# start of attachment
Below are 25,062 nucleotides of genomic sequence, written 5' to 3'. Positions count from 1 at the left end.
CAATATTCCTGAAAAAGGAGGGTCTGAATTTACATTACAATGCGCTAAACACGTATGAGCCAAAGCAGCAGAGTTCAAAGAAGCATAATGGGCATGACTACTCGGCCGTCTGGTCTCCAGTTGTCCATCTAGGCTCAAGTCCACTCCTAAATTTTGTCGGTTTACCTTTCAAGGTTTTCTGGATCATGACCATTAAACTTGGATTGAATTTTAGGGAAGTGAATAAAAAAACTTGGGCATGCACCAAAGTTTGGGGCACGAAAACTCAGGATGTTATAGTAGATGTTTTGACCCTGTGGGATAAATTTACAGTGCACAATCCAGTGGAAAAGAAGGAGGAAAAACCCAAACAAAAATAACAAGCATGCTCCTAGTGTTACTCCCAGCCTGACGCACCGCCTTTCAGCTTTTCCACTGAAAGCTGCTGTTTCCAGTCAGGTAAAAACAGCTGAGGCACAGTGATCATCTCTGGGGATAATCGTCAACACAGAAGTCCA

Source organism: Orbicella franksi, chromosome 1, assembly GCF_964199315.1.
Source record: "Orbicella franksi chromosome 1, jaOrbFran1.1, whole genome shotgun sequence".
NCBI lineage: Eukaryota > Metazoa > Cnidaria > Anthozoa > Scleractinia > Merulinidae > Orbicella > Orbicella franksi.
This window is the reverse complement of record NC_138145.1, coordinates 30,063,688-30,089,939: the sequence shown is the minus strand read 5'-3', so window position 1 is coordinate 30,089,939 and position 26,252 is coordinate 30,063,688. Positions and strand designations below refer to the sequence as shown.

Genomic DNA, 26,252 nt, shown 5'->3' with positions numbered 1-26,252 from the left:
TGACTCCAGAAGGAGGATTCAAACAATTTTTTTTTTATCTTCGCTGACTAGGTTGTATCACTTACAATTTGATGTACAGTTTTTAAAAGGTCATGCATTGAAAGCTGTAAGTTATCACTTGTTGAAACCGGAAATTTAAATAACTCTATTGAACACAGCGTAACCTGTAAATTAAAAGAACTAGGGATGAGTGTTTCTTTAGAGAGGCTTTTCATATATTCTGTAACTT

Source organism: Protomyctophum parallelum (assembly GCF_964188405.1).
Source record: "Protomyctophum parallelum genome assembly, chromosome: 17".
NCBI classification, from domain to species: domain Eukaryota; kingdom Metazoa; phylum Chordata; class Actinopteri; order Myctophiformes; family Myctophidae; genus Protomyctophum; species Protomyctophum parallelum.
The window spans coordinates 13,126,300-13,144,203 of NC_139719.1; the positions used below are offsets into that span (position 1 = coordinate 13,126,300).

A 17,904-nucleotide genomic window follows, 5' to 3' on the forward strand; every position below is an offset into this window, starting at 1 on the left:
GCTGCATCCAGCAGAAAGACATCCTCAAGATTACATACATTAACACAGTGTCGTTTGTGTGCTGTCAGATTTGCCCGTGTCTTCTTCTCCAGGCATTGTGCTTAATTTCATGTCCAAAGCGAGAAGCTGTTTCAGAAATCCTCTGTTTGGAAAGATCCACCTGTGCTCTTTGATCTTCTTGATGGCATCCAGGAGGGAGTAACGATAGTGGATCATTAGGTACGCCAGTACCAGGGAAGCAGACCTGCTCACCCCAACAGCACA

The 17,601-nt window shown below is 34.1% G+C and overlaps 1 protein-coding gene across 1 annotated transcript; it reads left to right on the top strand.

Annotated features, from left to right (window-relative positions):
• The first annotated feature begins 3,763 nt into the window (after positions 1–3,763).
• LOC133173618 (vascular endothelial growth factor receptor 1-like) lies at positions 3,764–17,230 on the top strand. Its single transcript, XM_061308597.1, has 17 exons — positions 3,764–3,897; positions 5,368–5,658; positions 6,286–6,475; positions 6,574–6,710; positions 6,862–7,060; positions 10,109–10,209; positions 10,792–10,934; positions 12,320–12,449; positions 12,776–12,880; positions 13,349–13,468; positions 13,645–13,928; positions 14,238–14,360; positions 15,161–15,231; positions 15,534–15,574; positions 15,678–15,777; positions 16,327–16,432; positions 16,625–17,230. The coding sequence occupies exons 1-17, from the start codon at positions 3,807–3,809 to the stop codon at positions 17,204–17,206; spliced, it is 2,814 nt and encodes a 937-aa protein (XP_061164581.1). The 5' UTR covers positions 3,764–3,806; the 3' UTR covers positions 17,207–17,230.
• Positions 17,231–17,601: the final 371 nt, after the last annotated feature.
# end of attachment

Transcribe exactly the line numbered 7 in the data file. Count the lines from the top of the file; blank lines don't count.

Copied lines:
Genomic DNA, 26,252 nt, shown 5'->3' with positions numbered 1-26,252 from the left: